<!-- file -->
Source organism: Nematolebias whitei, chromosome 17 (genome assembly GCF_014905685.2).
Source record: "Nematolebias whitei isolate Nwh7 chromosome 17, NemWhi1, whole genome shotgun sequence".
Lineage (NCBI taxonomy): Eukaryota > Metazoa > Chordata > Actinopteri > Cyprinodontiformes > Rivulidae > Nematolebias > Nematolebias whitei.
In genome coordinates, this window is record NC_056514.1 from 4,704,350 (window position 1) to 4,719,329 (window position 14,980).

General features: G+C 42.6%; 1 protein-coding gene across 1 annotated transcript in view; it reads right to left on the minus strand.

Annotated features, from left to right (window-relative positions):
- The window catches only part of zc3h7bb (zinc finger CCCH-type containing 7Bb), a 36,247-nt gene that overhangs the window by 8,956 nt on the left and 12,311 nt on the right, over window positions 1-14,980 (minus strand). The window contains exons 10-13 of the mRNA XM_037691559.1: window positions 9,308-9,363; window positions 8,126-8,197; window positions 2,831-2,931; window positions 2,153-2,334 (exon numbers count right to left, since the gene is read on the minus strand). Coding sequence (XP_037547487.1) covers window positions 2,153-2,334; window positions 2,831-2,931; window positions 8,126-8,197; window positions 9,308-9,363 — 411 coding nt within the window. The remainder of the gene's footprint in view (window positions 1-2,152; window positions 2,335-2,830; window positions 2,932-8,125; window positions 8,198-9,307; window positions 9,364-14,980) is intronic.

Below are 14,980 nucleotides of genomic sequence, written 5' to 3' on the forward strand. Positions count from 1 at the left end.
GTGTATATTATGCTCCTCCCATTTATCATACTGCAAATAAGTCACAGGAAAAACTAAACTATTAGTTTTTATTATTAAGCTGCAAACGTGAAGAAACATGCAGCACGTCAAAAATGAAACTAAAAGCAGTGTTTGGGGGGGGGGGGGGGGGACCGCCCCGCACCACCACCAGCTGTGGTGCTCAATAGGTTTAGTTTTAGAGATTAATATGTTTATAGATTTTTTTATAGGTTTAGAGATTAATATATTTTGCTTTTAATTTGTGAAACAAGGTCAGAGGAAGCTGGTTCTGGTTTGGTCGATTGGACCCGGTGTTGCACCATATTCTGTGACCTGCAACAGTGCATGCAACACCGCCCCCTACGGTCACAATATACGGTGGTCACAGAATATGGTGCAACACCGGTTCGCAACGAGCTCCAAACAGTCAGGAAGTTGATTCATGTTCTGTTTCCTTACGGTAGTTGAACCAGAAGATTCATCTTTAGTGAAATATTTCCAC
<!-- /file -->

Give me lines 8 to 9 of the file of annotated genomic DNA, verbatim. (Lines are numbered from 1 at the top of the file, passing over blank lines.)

Below are 14,980 nucleotides of genomic sequence, written 5' to 3' on the forward strand. Positions count from 1 at the left end.
GTGTATATTATGCTCCTCCCATTTATCATACTGCAAATAAGTCACAGGAAAAACTAAACTATTAGTTTTTATTATTAAGCTGCAAACGTGAAGAAACATGCAGCACGTCAAAAATGAAACTAAAAGCAGTGTTTGGGGGGGGGGGGGGGGGACCGCCCCGCACCACCACCAGCTGTGGTGCTCAATAGGTTTAGTTTTAGAGATTAATATGTTTATAGATTTTTTTATAGGTTTAGAGATTAATATATTTTGCTTTTAATTTGTGAAACAAGGTCAGAGGAAGCTGGTTCTGGTTTGGTCGATTGGACCCGGTGTTGCACCATATTCTGTGACCTGCAACAGTGCATGCAACACCGCCCCCTACGGTCACAATATACGGTGGTCACAGAATATGGTGCAACACCGGTTCGCAACGAGCTCCAAACAGTCAGGAAGTTGATTCATGTTCTGTTTCCTTACGGTAGTTGAACCAGAAGATTCATCTTTAGTGAAATATTTCCAC